For further reference on debt tolling:

So, again, it seems as though the SOL matters very little in these cases. Perhaps the bigger question is whether or not eliminating debt tolling should be considered as a new rule.

Thanks Esok. Because CFPB’s public comment period closed on February 28, the only changes we can make in the draft summary are to correct something that we missed or got wrong from what RegulationRoom commenters said before that date. In addition to what this summary says about statute of limitation confusion, concerns about varying state laws were also raised in the “Debt Collection Litigation” discussion and are reflected in the summary there.

2|Partial payments and reviving the debt - 1

Draft Summary of Discussion

[NOTE that comments reported in this section may have originally been made under another subtopic. Similarly, comments originally made on this subtopic may be reported in another, more relevant section. Information in parentheses comes from commenter response to interest survey; the “servicemember” designation may apply to the commenter or someone in their family. Numbers in parentheses for industry-perspective commenters refer to number of people involved in debt collection in the firm.]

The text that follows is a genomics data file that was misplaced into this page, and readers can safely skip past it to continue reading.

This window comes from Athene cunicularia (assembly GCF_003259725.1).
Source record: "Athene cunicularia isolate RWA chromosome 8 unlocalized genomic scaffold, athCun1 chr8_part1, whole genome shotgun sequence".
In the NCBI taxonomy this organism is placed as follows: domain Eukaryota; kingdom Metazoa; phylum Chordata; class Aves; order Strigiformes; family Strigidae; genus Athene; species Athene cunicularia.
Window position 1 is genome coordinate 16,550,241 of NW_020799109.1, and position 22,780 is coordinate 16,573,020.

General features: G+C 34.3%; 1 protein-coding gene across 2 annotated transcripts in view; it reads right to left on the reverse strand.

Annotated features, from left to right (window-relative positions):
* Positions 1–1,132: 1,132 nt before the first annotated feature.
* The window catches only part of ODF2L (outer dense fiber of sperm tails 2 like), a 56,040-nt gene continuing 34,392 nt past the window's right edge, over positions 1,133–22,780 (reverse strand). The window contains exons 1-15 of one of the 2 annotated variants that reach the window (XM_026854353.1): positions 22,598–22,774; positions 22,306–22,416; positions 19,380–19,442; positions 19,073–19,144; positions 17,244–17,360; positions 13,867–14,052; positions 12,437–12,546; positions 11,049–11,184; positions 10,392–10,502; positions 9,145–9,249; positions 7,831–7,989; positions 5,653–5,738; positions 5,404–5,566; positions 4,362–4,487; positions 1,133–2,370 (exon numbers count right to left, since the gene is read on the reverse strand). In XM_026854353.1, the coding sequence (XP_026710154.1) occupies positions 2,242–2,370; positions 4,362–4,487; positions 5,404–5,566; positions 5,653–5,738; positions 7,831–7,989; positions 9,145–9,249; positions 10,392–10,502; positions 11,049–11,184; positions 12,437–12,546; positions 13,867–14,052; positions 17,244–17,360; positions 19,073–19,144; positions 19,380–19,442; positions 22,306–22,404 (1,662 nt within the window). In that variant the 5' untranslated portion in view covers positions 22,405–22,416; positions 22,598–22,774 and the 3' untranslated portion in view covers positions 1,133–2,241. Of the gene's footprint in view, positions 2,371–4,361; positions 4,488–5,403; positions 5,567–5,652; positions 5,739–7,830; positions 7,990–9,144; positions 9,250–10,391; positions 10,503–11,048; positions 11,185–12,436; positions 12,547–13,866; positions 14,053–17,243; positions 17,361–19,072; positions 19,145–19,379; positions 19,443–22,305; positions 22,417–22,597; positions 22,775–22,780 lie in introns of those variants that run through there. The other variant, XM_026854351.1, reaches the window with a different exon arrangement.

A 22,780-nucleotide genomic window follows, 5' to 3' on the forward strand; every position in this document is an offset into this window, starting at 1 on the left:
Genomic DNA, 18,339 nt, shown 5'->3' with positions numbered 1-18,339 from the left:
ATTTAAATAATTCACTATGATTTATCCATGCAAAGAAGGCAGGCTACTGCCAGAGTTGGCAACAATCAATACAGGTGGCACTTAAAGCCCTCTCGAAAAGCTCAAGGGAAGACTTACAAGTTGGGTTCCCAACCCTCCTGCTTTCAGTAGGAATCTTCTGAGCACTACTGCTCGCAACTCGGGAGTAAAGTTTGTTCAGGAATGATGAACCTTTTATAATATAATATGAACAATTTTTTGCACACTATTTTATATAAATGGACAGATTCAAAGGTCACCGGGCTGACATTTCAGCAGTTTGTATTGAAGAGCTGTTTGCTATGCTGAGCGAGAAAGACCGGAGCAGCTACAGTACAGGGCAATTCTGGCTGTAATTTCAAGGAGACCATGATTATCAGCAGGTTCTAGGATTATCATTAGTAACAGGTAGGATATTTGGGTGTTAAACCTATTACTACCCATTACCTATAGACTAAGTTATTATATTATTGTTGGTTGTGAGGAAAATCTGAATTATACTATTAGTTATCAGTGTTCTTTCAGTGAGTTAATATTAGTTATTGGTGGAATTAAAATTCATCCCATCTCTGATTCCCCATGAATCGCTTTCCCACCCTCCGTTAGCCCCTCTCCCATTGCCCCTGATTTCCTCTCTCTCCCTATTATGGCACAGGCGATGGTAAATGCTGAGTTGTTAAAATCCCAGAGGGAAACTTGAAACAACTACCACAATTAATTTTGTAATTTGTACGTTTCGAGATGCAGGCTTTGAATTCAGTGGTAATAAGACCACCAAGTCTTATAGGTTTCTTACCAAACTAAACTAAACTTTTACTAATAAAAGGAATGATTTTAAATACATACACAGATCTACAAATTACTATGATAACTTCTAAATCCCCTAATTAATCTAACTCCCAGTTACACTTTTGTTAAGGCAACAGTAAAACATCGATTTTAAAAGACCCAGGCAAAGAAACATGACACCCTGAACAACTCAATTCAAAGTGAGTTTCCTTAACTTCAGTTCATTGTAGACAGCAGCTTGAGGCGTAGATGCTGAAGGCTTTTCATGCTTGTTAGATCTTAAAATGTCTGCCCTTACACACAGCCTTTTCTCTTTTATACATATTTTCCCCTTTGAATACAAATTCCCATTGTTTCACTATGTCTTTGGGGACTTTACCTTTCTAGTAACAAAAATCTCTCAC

An interesting exchange between a commenter who works for an organization that assists victims of identity theft and a creditor who collects its own debts (<20) revealed the complexities of this issue:

“I am concerned about the perception consumers have concerning older debts. With the knowledge that this legislation is both to improve debt collection practices (helping the credit industry) and to educate and protect consumers (to increase confidence and enforce their rights), this is especially relevant. Many consumers appear to be under the impression, if they haven't managed to pay off the debt within the first initial years, they should *ignore* it until it falls off their credit report. Reviving the debt is the issue. Yet these consumers are not concerned about paying the debt off in full - they might be in much better financial standing now. They're concerned about how paying a debt affects their credit score. I believe this should be concerning. If a debt is outstanding, and repaying part (or all) of this debt actually would *worsen* a consumer's credit, it seems counter-intuitive. It works both against the interests of creditors and debt collectors - and the interest of consumers who owe money on a debt. I don't know of a viable solution, but I'm certain this is a concern which should be addressed.”